# Test 1 Review

## General Information

Time and date. Test 1 will be given on Wednesday, 2/17/16, at 10:20, in our usual classroom.

Bluebooks. Please bring an 8½×11 bluebook.

Office hours. I will have office hours on Monday (2/15/16), 1:40-4, and on Tuesday (2/16/15), 11:30-1:30.

Calculators. You may use calculators to do arithmetic, although you will not need them. You may not use any calculator that has the capability of doing linear algebra or storing programs or other material.

Other devices. You may not use cell phones, computers, or any other device capable of storing, sending, or receiving information.

Structure and coverage. There will be 4 to 6 questions, some with multiple parts. The test will cover sections 1.2.1-1.3.5 in the text. The problems will be similar to ones done for homework, and as examples in class and in the text. A short table of integrals will be provided. Here are links to practice tests: 2002, 2003 and 2009. Be aware that these tests cover some material that will not be on the test for this class.

## Topics Covered

Calculating Fourier Series
1. We will only deal with 2π periodic functions.
2. Extensions of functions — periodic, even periodic, and odd periodic extensions. Be able to sketch extensions of functions.
3. Fourier series. Be able to compute Fourier series in either real or complex forms, and with prescribed period 2π on an intervals of the form [−π, π], [0, 2π], or [c − π, c + π].
4. Fourier sine series (FS for odd, 2π-periodic extension) and Fourier cosine series (FS for even, 2π-periodic extension). Be able to compute FSS and FCS for functions defined on a half interval, [0,π].

Pointwise convergence

1. Definition of pointwise convergence.
2. Definitions of piecewise continuous, jump discontinuity, and piecewise smooth.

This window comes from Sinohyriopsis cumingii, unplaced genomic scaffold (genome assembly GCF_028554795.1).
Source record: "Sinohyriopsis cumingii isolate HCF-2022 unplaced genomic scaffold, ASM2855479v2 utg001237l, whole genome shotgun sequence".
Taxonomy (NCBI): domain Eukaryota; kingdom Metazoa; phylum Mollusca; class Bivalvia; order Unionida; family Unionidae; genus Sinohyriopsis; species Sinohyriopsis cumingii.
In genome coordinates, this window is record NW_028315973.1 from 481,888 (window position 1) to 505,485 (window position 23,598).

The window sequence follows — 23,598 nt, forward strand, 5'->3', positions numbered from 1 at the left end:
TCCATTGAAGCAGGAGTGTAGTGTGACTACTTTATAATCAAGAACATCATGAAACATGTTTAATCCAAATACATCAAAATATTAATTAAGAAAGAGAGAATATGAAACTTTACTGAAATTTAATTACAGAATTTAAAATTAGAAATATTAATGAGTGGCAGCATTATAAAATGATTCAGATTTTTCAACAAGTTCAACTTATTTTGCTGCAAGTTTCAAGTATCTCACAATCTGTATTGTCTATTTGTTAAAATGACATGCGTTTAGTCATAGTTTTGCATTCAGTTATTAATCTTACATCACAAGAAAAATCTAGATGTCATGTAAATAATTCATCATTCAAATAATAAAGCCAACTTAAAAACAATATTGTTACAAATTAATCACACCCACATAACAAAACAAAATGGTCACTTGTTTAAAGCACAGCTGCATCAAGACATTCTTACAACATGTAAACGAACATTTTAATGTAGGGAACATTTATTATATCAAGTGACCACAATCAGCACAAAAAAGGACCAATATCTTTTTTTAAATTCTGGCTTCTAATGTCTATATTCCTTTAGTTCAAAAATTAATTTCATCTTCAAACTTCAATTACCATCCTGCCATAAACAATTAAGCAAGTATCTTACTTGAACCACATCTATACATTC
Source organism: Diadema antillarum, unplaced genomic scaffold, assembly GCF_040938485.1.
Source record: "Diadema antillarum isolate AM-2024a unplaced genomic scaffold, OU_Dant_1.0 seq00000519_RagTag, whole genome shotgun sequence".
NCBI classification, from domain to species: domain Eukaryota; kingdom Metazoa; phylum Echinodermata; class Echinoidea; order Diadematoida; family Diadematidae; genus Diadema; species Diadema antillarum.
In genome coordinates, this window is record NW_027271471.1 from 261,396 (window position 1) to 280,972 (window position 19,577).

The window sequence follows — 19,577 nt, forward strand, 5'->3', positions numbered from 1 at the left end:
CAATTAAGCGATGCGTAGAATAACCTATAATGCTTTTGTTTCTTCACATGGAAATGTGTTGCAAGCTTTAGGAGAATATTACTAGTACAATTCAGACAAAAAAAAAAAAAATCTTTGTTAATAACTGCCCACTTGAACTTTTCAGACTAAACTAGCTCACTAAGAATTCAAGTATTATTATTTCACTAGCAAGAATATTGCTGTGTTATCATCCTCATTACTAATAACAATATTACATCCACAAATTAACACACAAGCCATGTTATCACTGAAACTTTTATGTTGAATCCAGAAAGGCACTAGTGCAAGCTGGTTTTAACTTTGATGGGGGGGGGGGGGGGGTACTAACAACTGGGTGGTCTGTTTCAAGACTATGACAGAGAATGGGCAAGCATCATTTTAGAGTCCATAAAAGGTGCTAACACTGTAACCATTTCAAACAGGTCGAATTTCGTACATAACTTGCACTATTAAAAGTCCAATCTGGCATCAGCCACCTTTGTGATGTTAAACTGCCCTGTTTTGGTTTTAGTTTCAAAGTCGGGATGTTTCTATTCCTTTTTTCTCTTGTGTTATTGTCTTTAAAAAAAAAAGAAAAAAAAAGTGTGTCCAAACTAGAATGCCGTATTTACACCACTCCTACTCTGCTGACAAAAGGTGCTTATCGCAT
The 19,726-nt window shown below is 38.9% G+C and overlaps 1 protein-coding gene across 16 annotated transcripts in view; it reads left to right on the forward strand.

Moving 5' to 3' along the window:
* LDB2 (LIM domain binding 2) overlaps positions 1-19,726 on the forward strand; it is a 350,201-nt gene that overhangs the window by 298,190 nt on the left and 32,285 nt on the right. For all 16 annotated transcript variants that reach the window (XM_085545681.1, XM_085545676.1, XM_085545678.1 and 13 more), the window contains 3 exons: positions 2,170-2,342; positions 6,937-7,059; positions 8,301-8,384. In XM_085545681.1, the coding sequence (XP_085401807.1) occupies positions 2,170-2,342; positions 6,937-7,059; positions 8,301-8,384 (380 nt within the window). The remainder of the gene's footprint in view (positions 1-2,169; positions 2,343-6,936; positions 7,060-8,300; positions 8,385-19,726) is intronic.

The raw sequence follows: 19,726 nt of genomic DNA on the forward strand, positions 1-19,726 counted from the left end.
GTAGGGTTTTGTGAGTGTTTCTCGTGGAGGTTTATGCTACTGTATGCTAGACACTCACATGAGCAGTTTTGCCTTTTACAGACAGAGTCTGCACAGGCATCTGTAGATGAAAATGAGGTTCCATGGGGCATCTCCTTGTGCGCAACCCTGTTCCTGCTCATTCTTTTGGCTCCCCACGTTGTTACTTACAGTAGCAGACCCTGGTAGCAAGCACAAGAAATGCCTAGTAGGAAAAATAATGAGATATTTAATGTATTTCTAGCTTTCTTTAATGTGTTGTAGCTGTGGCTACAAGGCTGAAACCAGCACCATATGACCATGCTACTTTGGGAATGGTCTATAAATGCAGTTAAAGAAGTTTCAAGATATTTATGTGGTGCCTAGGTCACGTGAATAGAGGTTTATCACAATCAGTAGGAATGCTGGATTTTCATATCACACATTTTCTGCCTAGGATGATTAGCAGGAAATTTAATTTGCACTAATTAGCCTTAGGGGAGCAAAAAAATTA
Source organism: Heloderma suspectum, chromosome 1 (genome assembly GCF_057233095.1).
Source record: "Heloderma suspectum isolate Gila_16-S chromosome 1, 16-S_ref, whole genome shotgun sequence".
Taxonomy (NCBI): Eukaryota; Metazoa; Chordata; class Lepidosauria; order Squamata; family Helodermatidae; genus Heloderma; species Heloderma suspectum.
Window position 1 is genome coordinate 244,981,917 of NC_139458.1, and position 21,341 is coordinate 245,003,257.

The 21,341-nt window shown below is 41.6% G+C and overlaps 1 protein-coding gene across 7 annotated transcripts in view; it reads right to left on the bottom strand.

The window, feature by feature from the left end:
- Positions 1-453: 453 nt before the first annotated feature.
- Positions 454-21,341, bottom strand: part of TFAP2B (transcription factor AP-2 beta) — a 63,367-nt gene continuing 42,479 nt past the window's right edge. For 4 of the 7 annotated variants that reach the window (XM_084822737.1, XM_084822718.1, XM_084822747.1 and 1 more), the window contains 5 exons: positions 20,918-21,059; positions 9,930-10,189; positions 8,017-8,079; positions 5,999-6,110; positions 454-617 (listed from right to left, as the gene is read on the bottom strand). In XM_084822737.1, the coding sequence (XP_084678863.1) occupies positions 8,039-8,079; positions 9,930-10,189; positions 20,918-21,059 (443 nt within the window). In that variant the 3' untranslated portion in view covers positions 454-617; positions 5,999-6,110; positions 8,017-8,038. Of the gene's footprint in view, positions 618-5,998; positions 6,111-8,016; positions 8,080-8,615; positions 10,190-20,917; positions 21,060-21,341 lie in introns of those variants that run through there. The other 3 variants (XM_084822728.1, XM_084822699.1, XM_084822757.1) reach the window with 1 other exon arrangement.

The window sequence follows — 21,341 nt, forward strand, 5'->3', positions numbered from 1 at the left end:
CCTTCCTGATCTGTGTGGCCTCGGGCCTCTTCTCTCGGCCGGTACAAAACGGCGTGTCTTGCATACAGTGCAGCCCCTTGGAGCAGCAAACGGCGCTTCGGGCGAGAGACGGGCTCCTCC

3. Riemann-Lebesgue Lemma. Be able to give a proof of this in the simple case that f is continuously differentiable. §1.3.1.
4. Fourier (Dirichlet) kernel, P. Know what P is and how to express partial sums in terms of P. §1.3.2
5. Be able to sketch a proof for pointwise convergence of a FS, making use of the formula for P and the properties of P as well as the Riemann-Lesbegue Lemma. §1.3.1-1.3.2. (To sketch a proof means to list its principle parts. We did this in class: see the notes for 2/1/16-2/5/16.)
6. Be able to use the theorems on pointwise convergence (Theorem 1.22 & 1.28) to decide what function an FS, FSS, or FCS converges to.
7. Be able to use pointwise convergence to sum a series. See Exercise 21(b).

Uniform convergence

1. Definition of uniform convergence.
2. Conditions under which an FS, FSS, or FCS is uniformly convergent. Be able to apply these to determine whether or not an FS is uniformly convergent. These are all stated for periodic functions. To apply them on [−π,π], or [0,π], work with the appropriate periodic extension. §1.3.4.
3. Gibbs' phenomenon. Be able to briefly describe the Gibbs' phenomenon.

Mean convergence

1. Definition of mean convergence.
2. Mean approximation property of partial sums. (See notes for 2/12/16). Be able to show that if f is in L2, with complex Fourier coefficients αn's, then $\int_{-\pi}^\pi |f(x)-S_N(x)|^2dx = \int_{-\pi}^\pi |f(x)|^2dx - 2\pi \sum_{n=-N}^N |\alpha_n|^2.$
3. Parseval's theorem. Know both the real and complex form. Be able to use this theorem to sum series. See Example 1.4.1.
4. Here are the main theorems on mean convergence.
1. If f is in L2, then the partial sums of the FS for f converge in the mean to f.
2. If f is in L2 and Parseval's equation holds, then the partial sums of the FS for f converge in the mean to f.

Updated 2/14/2016.